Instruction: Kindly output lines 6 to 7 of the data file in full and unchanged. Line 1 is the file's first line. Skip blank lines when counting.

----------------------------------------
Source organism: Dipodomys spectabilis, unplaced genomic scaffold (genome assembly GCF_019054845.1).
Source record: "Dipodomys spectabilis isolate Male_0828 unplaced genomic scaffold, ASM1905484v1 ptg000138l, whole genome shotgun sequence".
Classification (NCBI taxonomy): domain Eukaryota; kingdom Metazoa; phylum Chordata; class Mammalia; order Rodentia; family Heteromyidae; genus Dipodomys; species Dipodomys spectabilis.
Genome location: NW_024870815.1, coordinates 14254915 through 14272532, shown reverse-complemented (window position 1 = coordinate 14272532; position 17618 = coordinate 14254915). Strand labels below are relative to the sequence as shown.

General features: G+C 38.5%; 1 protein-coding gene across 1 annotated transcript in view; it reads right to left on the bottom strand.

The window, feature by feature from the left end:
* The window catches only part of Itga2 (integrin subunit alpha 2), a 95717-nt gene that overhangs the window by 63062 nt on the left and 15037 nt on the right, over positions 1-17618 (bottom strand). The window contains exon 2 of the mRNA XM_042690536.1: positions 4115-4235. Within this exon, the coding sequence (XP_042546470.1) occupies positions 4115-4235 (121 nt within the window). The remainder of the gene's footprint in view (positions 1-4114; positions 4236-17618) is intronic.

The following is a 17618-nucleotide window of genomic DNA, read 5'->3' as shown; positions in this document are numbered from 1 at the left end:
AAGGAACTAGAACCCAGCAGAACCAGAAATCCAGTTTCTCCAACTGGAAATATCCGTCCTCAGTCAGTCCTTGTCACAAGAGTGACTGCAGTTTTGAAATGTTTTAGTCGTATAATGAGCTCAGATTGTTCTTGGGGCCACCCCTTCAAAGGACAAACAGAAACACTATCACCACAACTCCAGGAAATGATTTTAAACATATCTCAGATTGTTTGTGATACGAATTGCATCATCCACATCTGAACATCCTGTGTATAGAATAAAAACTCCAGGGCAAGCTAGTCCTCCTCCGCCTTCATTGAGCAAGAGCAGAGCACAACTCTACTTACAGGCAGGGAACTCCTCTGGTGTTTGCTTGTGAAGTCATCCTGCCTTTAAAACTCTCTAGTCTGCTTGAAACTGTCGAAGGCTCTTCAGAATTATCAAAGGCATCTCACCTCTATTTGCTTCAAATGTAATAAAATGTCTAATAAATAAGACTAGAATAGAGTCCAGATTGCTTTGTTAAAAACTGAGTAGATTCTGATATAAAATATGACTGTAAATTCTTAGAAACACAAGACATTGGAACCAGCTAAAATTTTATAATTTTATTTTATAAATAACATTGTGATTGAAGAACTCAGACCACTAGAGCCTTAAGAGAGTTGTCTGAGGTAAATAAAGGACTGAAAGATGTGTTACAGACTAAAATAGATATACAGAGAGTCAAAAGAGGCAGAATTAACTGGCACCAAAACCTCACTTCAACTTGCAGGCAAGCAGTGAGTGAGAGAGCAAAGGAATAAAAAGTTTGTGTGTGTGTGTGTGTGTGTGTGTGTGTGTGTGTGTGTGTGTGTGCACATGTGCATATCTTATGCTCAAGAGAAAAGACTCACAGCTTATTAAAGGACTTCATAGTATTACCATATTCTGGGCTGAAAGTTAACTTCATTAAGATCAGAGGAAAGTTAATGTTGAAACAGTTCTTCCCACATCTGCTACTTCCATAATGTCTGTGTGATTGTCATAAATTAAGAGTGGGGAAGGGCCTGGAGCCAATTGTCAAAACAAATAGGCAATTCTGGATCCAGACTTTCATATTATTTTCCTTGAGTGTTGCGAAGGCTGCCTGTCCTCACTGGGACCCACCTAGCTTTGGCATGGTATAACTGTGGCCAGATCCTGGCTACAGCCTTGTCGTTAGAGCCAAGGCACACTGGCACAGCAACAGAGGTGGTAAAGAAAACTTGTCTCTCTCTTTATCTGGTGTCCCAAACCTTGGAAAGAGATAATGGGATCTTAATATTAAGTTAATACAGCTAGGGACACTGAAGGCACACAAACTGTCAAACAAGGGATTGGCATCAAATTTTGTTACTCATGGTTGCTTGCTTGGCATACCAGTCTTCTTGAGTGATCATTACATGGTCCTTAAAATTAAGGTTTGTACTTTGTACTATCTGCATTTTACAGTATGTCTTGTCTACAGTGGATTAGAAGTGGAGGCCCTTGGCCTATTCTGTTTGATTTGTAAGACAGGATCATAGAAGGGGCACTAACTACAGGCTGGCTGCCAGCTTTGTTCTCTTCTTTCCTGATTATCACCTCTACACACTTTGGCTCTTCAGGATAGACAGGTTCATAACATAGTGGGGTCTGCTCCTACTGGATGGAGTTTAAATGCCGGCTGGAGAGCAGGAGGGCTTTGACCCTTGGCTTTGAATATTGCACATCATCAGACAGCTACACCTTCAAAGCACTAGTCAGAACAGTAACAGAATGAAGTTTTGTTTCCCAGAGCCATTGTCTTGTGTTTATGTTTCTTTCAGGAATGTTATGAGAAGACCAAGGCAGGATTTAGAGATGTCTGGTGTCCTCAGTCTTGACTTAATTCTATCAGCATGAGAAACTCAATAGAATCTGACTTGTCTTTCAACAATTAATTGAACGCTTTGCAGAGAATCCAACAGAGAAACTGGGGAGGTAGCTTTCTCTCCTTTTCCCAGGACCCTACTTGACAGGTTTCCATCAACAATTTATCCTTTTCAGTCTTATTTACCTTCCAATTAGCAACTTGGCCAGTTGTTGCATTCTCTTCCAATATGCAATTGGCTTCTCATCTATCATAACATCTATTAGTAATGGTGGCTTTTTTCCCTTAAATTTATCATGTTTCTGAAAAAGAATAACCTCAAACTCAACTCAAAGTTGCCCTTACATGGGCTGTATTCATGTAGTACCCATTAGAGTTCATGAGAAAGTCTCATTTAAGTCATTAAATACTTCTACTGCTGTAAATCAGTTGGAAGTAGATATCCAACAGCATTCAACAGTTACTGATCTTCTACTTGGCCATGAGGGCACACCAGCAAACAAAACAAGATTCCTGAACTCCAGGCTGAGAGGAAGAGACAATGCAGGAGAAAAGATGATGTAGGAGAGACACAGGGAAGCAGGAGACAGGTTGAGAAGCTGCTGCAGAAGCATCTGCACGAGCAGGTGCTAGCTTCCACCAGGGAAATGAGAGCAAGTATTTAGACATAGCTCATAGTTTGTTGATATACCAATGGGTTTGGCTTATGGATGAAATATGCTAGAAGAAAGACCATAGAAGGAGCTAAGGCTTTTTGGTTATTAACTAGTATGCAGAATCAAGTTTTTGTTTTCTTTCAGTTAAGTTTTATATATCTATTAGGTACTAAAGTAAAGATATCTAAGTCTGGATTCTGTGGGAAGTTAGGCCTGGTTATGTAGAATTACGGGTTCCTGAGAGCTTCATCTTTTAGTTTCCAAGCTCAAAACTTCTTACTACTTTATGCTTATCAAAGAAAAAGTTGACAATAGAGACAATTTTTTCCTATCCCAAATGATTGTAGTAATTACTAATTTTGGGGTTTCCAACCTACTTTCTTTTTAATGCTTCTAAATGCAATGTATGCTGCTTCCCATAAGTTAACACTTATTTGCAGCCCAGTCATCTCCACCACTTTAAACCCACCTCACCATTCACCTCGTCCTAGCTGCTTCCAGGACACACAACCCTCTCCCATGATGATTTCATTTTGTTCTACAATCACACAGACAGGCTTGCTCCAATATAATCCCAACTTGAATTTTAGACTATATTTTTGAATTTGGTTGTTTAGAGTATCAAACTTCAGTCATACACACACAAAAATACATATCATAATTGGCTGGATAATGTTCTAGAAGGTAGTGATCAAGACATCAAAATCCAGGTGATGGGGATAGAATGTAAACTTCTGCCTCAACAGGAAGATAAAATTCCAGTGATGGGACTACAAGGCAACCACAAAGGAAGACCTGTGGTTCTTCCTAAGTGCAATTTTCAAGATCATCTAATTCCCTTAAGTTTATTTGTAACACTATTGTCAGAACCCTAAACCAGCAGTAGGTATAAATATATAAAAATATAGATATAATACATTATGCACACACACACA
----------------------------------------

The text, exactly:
The window, feature by feature from the left end:
* The window catches only part of Itga2 (integrin subunit alpha 2), a 95717-nt gene that overhangs the window by 63062 nt on the left and 15037 nt on the right, over positions 1-17618 (bottom strand). The window contains exon 2 of the mRNA XM_042690536.1: positions 4115-4235. Within this exon, the coding sequence (XP_042546470.1) occupies positions 4115-4235 (121 nt within the window). The remainder of the gene's footprint in view (positions 1-4114; positions 4236-17618) is intronic.